COLD SPRING HARBOR, N.Y. (Mon., Dec. 3, 2007) - Two methods that permit scientists to examine critical stages in early embryogenesis are featured in this month's release of Cold Spring Harbor Protocols. The methods, which are freely accessible online (www.cshprotocols.org), describe how to fluorescently tag cells in very young embryos. These cell-tagging techniques, combined with sophisticated imaging methods, permit scientists to visualize even subtle movements of individual cells in the embryos, as they morph, divide, and migrate.
The first protocol, available at www.cshprotocols.org/cgi/content/full/2007/24/pdb.prot4915, describes a step-by-step approach to label specific cells of live mouse embryos using fluorescent dyes called carbocyanine dyes. Carbocyanine dyes are ideal for this purpose because they can be used on living embryos. After labeling, the embryos are imaged to reveal the precisely coordinated patterns of cell movements as the embryo develops.
The protocol was contributed by Dr. Patrick Tam's group from the University of Sydney, Australia (www.medfac.usyd.edu.au/people/academics/profiles/ppltam.php). His lab uses these techniques to investigate the timing and patterning of cell movements during gastrulation, which is a critical stage in early embryonic development. Also, by performing this procedure in embryos that are both normal and genetically mutated, they can better understand the functions of specific genes involved in gastrulation.
The second featured protocol is from Dr. Rusty Lansford's lab at Caltech (quad.bic.caltech.edu/~fraserlab/people/lansford/). It describes how to insert a DNA vector into very young bird (quail and chicken) embryos using a method called electroporation. The DNA vector contains a gene of interest attached to a fluorescent marker, which allows the researchers to track the fluorescently labeled cells using imaging techniques. Lansford's group uses this method to investigate mechanisms of brain and heart development in birds.
In Lansford's protocol, the DNA is electroporated into shell-less bird eggs. There are several advantages to using shell-less eggs: each embryo can be more accurately positioned during electroporation, and the researchers can ensure that all embryos used in the experiment are at the same stage in development. The protocol is freely available here: www.cshprotocols.org/cgi/content/full/2007/24/pdb.prot4894.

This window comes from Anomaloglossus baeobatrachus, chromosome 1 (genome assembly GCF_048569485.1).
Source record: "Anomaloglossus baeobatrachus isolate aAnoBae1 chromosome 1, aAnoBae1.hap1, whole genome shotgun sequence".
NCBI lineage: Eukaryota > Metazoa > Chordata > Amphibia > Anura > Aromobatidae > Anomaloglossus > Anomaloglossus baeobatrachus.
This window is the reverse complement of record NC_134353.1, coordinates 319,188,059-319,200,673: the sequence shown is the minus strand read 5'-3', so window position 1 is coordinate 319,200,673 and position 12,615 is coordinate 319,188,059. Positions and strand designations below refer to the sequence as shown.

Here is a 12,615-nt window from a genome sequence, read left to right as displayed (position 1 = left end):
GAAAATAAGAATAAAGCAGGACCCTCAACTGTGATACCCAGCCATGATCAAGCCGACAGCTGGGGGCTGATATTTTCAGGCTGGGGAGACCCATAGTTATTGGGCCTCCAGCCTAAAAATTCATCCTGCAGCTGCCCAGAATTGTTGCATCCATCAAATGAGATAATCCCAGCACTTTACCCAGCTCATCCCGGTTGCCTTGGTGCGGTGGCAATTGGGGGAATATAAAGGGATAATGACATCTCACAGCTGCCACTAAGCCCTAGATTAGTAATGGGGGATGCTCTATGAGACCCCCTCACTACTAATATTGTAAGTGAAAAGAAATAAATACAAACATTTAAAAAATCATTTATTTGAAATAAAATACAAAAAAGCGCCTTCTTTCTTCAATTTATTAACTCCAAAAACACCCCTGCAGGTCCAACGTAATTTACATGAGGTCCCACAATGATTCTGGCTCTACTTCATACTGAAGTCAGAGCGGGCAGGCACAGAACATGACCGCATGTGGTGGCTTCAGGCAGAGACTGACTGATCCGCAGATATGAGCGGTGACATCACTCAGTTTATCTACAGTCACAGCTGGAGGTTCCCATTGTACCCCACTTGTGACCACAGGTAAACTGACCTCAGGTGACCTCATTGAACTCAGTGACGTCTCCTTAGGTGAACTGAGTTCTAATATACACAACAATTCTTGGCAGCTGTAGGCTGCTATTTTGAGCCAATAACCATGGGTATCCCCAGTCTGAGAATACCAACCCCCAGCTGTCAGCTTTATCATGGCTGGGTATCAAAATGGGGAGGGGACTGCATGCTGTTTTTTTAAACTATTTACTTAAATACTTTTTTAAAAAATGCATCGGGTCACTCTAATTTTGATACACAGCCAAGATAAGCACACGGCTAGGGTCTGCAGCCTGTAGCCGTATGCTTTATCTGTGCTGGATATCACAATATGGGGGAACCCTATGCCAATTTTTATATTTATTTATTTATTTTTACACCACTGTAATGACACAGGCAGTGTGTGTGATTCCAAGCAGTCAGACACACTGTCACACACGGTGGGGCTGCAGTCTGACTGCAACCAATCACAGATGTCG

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About Cold Spring Harbor Protocols: Cold Spring Harbor Protocols (www.cshprotocols.org) is an online resource of methods used in a wide range of biology laboratories. It is structured to be highly interactive, with each protocol cross-linked to related methods, descriptive information panels, and illustrative material to maximize the total information available to investigators. Each protocol is clearly presented and designed for easy use at the bench--complete with reagents, equipment, and recipe lists. Life science researchers can access the entire collection via institutional site licenses, and can add their suggestions and comments to further refine the techniques.
About Cold Spring Harbor Laboratory Press: Cold Spring Harbor Laboratory Press is an internationally renowned publisher of books, journals, and electronic media, located on Long Island, New York. Since 1933, it has furthered the advance and spread of scientific knowledge in all areas of genetics and molecular biology, including cancer biology, plant science, bioinformatics, and neurobiology. It is a division of Cold Spring Harbor Laboratory, an innovator in life science research and the education of scientists, students, and the public. For more information, visit www.cshlpress.com.